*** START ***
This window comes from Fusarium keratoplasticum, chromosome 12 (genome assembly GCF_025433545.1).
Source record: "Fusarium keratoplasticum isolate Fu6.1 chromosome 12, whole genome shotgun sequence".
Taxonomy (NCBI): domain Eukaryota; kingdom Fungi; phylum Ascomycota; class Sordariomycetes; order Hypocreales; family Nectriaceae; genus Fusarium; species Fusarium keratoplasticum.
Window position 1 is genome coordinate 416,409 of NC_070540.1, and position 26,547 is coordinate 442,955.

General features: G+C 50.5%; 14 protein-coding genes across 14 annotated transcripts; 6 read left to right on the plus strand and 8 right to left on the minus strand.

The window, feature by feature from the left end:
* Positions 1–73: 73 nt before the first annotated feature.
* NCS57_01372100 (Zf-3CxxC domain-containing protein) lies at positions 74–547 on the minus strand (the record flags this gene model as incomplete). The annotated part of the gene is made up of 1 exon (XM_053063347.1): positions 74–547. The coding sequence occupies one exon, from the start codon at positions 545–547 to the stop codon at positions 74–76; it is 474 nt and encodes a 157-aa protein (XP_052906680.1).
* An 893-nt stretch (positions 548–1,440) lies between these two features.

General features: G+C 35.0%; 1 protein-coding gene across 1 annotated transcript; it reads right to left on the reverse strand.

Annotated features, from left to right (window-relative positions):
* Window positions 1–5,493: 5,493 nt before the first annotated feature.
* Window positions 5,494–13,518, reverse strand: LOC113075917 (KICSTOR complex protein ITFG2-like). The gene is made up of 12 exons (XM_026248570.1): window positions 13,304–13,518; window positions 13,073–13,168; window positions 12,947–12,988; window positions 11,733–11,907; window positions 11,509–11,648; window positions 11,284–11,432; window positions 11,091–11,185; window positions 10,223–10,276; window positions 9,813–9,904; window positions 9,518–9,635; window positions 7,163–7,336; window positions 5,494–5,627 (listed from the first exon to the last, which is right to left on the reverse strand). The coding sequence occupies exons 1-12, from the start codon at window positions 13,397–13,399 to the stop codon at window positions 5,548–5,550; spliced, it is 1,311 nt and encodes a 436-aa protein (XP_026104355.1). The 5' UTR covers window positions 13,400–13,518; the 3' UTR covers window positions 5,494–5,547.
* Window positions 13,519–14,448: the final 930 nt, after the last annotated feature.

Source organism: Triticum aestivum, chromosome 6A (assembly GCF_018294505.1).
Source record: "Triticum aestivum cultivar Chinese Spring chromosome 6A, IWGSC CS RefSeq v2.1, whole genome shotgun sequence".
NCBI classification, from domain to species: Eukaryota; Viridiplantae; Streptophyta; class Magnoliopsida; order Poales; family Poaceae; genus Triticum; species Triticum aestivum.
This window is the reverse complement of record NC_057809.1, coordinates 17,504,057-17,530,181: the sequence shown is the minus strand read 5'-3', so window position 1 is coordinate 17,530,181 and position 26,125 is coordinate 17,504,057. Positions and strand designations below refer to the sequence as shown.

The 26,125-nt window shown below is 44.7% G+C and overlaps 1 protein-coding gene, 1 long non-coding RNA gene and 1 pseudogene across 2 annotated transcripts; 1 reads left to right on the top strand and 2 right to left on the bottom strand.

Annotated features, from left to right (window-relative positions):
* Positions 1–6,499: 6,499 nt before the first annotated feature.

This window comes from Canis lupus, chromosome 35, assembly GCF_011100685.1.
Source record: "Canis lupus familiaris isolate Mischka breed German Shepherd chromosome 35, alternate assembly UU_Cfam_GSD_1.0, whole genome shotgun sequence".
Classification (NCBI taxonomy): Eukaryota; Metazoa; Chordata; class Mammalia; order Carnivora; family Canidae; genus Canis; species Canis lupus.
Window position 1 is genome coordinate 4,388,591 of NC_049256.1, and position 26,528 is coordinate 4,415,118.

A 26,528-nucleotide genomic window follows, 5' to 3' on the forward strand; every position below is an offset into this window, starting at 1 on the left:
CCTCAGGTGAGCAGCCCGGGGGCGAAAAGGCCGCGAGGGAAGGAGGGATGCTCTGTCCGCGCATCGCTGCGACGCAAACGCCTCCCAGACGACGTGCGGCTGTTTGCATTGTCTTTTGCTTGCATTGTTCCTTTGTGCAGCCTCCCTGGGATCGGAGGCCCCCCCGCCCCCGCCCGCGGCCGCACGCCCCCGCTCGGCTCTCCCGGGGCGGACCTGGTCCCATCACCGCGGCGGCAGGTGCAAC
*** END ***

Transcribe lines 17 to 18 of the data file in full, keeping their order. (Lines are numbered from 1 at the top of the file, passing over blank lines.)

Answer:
NCBI classification, from domain to species: Eukaryota; Viridiplantae; Streptophyta; class Magnoliopsida; order Poales; family Poaceae; genus Triticum; species Triticum aestivum.
This window is the reverse complement of record NC_057809.1, coordinates 17,504,057-17,530,181: the sequence shown is the minus strand read 5'-3', so window position 1 is coordinate 17,530,181 and position 26,125 is coordinate 17,504,057. Positions and strand designations below refer to the sequence as shown.